The Science Journal of the American Association for Respiratory Care

1996 OPEN FORUM Abstracts

When Should Difficult Weaning Be Done?

Neil R. Maclntyre, MD Monday, November 4, 1996

Many patients receiving mechanical ventilatory support receive this support during an acute, transient episode of respiratory failure. As such, they often can be rapidly removed as their lung disease resolves. Under these circumstances, the ventilatory muscles are strong and the rapid resolution of the excessive muscle loads allows prompt return of the work of breathing back to the patient. Aggressive weaning approaches such as t-piece trials are appropriate in this setting.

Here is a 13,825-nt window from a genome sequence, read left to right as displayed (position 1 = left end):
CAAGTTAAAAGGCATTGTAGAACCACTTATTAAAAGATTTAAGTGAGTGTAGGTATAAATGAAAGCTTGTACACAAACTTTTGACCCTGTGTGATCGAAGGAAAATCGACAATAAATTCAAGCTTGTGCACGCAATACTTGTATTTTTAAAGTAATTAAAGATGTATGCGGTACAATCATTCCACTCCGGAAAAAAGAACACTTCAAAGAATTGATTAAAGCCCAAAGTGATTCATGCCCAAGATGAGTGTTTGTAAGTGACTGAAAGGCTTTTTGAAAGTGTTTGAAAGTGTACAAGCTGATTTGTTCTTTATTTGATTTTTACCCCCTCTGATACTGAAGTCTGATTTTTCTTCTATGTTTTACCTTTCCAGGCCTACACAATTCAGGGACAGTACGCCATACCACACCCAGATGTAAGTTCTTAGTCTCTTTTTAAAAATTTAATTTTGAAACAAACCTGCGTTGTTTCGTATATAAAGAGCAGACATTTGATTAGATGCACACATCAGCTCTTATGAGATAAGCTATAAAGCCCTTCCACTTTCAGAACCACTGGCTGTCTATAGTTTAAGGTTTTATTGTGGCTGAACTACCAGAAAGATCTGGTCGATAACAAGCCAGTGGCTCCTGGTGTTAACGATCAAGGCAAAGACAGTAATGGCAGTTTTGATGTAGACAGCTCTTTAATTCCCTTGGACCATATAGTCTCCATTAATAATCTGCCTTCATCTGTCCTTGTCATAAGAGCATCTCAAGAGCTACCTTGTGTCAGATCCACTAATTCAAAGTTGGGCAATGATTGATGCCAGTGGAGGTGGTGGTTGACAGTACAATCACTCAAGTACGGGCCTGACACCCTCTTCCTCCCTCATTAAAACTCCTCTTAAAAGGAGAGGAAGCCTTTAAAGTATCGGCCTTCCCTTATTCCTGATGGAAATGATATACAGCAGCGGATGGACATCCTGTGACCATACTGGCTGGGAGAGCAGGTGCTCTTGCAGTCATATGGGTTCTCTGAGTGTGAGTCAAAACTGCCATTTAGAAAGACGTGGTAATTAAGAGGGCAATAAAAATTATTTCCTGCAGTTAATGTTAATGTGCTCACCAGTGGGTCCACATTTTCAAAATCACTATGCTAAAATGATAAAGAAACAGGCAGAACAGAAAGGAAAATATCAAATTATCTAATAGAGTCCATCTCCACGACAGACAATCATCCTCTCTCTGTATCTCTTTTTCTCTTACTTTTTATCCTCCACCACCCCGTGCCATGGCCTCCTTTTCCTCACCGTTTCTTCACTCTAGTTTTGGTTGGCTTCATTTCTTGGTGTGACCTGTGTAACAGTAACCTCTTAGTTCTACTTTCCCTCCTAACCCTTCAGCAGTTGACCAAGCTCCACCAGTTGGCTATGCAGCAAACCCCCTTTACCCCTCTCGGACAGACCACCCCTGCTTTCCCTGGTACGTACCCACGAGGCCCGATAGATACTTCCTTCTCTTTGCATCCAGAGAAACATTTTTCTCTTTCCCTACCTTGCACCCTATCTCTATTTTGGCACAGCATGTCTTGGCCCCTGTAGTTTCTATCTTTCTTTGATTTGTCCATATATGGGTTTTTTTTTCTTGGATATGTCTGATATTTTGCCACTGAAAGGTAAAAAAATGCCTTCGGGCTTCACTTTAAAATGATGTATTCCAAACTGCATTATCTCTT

In the minority of patients, the resolution of disease is much slower and the respiratory muscle function recovery may also be impaired. These are patients in whom rapid removal of ventilatory support is impossible. These patients probably constitute the minority of patients in the ICU but, because of their ventilator course, may actually constitute the majority of patient ventilator days.

Weaning these patients is a balance between aggressiveness (rapid removal of support) and avoidance of fatigue (too rapid reduction of support). Partial support techniques (IMV, pressure support, pressure assist) are helpful in this setting. These partial support approaches offer the advantage of lower ventilator pressures and some patient muscle activity to forestall atrophy. Careful monitoring of muscle load tolerance (e.g. respiratory frequency) is critical in balancing aggressiveness with safety in this setting.

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